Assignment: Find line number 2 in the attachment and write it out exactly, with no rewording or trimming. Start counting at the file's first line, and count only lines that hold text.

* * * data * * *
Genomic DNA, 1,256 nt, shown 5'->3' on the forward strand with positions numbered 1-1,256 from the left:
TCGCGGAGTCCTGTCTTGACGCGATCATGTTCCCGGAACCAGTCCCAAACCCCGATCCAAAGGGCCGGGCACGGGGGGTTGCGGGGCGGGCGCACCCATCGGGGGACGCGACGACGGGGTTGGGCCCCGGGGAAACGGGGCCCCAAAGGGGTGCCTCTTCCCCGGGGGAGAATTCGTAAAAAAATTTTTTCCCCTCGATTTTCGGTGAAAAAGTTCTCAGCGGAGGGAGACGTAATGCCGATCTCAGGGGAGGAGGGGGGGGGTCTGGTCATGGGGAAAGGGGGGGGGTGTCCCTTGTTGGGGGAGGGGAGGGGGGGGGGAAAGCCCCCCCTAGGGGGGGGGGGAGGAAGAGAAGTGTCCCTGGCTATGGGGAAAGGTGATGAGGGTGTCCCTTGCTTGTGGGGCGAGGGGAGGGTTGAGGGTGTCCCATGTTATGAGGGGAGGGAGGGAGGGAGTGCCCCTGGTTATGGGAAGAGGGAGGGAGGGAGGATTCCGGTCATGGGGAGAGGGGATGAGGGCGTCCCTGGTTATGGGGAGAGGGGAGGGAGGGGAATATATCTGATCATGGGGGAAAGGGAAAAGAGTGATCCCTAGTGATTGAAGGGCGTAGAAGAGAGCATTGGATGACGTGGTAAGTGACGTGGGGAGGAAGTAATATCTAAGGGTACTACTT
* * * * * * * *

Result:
TCGCGGAGTCCTGTCTTGACGCGATCATGTTCCCGGAACCAGTCCCAAACCCCGATCCAAAGGGCCGGGCACGGGGGGTTGCGGGGCGGGCGCACCCATCGGGGGACGCGACGACGGGGTTGGGCCCCGGGGAAACGGGGCCCCAAAGGGGTGCCTCTTCCCCGGGGGAGAATTCGTAAAAAAATTTTTTCCCCTCGATTTTCGGTGAAAAAGTTCTCAGCGGAGGGAGACGTAATGCCGATCTCAGGGGAGGAGGGGGGGGGTCTGGTCATGGGGAAAGGGGGGGGGTGTCCCTTGTTGGGGGAGGGGAGGGGGGGGGGAAAGCCCCCCCTAGGGGGGGGGGGAGGAAGAGAAGTGTCCCTGGCTATGGGGAAAGGTGATGAGGGTGTCCCTTGCTTGTGGGGCGAGGGGAGGGTTGAGGGTGTCCCATGTTATGAGGGGAGGGAGGGAGGGAGTGCCCCTGGTTATGGGAAGAGGGAGGGAGGGAGGATTCCGGTCATGGGGAGAGGGGATGAGGGCGTCCCTGGTTATGGGGAGAGGGGAGGGAGGGGAATATATCTGATCATGGGGGAAAGGGAAAAGAGTGATCCCTAGTGATTGAAGGGCGTAGAAGAGAGCATTGGATGACGTGGTAAGTGACGTGGGGAGGAAGTAATATCTAAGGGTACTACTT